Take away individual election, and the key components of Calvinism and Arminianism disappear.[4] God does not elect individuals to salvation on the basis of His hidden councils, nor does He elect them on the basis of His foreknowledge of their future faith. Simply put, God does not “elect” individuals to salvation. He has elected an eschatological people whom He has determined to have for Himself. This group will be populated by individuals who have responded in faith to the gracious, free offer of the gospel. The group, “the Elect,” is comprised of individuals who are “saved by faith,” not “saved by election.” This being the case, there is no longer any need for the theological maneuvering required to explain how God elects individuals without respect to their response (which evacuates the biblical concept of “faith” of all its meaning) or how He elects individuals based on foreseen faith (which evacuates the biblical concept of “election” of all its meaning).

Asserting that “individual election” should be abandoned is striking, to say the least. It is the foundation on which evangelical soteriology is often constructed.[5] It is painful to consider the enormous investment of time and energy that has been spent trying to reconcile how God chooses individuals and, at the same time, how individuals choose God, only to discover that the whole endeavor has been based on a misreading of Scripture. Nevertheless, most Baptists have never felt fully comfortable with either Calvinist or Arminian understandings of election because neither comport well with the whole counsel of God. The reason is clear. The Scriptures lead to the conclusion that Augustine, Calvin, and Arminius were simply wrong in their construction of individual election. Baptists have never been theologically or confessionally committed to these august theologians, and the time has come to move beyond them.

B. Individual Faith (Baptist)

The central biblical presupposition for a Baptist soteriology is, therefore, “faith” (Eph. 2.8-9). “Election” is a term that belongs properly in the Doctrine of God. Faith captures the fundamentally relational nature of NT soteriology. “Justification by faith,” which lies at the center of Protestant soteriological identity, speaks of the initiating and sustaining activity of God in bringing an individual into right relationship with Himself and the necessity of the individual’s response for God’s justifying work to be actualized in his life. While the totality of justification has numerous aspects (past, present, future, spiritual, physical, individual, moral, social, ecclesiological, cosmic, etc.), it does not happen without personal faith. Faith has a variety of nuances as well, but, ultimately, it is an act of the will that belongs to the believer. It is not a “gift” God gives to some and not others. When Baptists call people to salvation, we emphasize the biblical concept of faith, not election.

[1] See, for instance, Deut. 29:14-21. Israel is reaffirming the covenant promised to the patriarchs and to future generations. However, if there is an individual man or woman who boasts, “I have peace with God though I walk in the stubbornness of my heart,” the Lord will “single him out” from the people for destruction (vv. 18-21, NASB). Although the covenant is for the whole community, the individual must respond in faith in order to benefit from those corporate covenant promises.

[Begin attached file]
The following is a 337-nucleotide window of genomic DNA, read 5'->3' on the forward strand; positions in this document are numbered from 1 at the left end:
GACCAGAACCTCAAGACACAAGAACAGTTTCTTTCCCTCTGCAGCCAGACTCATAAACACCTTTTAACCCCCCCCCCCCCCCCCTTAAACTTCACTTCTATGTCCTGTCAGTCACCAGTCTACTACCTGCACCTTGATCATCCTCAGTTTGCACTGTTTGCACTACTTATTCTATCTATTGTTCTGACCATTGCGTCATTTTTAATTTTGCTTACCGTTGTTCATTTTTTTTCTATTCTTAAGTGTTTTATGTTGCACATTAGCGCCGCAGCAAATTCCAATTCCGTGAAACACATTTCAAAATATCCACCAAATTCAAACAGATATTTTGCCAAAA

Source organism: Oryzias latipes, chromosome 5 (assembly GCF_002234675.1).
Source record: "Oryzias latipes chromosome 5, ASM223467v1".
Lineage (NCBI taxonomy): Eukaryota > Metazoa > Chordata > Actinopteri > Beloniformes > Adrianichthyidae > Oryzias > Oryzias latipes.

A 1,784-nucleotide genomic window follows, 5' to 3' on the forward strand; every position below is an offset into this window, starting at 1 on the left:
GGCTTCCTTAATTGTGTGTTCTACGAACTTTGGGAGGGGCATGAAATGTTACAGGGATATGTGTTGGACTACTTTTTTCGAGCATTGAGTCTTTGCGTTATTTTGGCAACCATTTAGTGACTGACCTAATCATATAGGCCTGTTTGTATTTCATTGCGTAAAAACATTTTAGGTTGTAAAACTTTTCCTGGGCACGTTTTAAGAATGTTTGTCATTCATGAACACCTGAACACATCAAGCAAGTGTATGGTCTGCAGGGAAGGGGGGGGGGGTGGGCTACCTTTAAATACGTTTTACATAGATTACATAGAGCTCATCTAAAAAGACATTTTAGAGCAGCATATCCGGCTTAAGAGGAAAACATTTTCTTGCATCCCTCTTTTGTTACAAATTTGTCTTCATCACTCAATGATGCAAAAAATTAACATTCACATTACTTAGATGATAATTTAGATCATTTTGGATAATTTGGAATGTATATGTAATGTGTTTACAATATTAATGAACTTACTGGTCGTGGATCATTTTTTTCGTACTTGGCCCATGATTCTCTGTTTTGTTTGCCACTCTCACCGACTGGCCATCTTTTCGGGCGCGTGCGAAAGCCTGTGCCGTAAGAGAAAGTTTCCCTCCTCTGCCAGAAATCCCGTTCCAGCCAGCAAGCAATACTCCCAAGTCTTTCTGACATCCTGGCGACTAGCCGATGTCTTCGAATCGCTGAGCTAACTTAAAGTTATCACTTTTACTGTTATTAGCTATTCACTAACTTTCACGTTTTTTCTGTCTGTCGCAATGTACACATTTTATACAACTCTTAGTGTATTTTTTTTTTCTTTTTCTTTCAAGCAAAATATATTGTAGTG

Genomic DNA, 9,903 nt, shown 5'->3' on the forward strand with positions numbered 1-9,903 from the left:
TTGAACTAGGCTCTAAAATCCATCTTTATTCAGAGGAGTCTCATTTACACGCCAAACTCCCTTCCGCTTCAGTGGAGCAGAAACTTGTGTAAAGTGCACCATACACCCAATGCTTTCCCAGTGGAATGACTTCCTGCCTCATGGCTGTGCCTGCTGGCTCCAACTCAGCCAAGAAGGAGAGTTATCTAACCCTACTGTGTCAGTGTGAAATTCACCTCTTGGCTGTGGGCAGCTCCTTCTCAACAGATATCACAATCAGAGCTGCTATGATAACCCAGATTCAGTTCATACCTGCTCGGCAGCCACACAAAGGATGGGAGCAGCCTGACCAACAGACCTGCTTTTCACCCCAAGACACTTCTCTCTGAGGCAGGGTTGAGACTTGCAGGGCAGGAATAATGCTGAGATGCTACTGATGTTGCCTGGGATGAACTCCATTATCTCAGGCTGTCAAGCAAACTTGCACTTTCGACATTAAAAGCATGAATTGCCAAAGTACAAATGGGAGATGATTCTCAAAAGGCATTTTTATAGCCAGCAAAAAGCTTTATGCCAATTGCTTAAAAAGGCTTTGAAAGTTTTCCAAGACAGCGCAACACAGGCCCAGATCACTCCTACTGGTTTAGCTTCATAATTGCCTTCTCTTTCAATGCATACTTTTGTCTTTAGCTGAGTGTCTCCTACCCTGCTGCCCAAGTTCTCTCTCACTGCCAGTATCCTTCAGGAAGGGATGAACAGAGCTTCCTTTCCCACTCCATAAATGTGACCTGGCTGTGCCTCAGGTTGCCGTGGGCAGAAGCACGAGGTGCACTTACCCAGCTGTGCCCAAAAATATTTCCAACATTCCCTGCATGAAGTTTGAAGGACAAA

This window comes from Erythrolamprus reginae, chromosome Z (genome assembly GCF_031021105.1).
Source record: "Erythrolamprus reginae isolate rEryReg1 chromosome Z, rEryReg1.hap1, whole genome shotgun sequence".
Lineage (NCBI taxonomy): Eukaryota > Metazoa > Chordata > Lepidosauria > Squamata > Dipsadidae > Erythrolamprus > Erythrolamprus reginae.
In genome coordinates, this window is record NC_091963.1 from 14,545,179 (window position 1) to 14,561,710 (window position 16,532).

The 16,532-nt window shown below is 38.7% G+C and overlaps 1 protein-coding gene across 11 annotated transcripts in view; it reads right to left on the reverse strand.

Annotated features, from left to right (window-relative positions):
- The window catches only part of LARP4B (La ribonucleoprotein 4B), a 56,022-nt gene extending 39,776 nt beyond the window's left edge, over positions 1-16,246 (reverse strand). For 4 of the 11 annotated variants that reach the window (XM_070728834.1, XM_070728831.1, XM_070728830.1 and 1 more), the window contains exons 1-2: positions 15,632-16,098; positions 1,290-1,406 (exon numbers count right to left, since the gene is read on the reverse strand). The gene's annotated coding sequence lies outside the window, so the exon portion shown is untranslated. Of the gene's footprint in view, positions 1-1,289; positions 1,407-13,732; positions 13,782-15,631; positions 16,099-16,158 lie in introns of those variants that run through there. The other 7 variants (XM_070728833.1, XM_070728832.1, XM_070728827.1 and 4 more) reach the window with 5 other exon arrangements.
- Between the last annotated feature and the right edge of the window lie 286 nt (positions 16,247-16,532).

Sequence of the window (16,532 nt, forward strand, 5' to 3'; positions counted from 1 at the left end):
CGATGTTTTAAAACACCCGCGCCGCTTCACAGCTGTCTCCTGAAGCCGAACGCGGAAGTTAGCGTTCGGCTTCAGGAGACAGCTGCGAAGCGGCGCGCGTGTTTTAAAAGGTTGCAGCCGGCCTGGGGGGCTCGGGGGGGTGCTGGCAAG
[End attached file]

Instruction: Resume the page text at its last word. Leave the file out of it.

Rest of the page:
[2] Critics of the corporate view of election will quickly raise Rom. 8:29-30 and 9-11 (among others) in defense of their position, but the pre-temporal election of individuals is not Paul’s purpose there. Rom. 8:29-30 is setting up Paul’s point in chapters 9-11 about two groups: Jews and Gentiles. The end of Romans 8 crescendos with the greatness of salvation in Christ. Verses 29-30 articulate God’s actions toward His people from beginning to end in order to bring about His ultimate “purpose” (28): God knew He was going to have a people; He determined to bring them into existence in Christ; He actualized that people in history through His call; He justified them by faith; He has determined to bring them into resurrection glory. In light of this incredible plan to have this kind of people for Himself, Paul is heartbroken at the beginning of Romans 9 that his Jewish brothers have responded to the gospel with unbelief. The Jews appear to be “out,” and the Gentiles appear to be “in.” But God works in unexpected ways. Jews are “out” now so that the Gentiles can come “in.” But the Gentiles coming “in” will ultimately cause the Jews to come “in” at the proper time. That is why Paul will continue to preach the gospel to Jews as a part of his mission to the whole world, looking forward to the response of a remnant by faith. One thing is certain: Romans 9-11 is not teaching the election of some individuals and the reprobation of others without respect to their genuine response of faith. Ephesians 1:4, 5, and 11 function in Ephesians 2 the same way that Rom. 8:29-30 functions in Romans 9-11.

[3] See William W. Klein, The New Chosen People: A Corporate View of Election (Eugene, OR: Wipf and Stock, 2001), 257–63 for an extended exegetical analysis of all the relevant biblical data concerning the concept of “corporate election.” Klein argues that there is not a single verse or overarching tendency in the Scriptures in support of the idea that God chooses certain individuals for salvation.

[4] Indeed, if “individual election” is what the writers of the NT meant, then Calvinism and Arminianism really are the only options, and Baptists should pick one and move on to other matters. It is significant that we have been unwilling to do so.

[5] For example, if individual election to salvation were removed from Millard Erickson’s massive systematic theology, there would be essentially nothing left in his chapters on “God’s Plan” and those in the whole section on “Salvation.” See Millard J. Erickson, Christian Theology, 2d ed. (Grand Rapids: Baker, 1998).